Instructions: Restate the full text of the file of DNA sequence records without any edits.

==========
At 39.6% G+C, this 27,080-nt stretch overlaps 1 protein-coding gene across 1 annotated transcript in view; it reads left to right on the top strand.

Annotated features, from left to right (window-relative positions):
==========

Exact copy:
At 39.6% G+C, this 27,080-nt stretch overlaps 1 protein-coding gene across 1 annotated transcript in view; it reads left to right on the top strand.

Annotated features, from left to right (window-relative positions):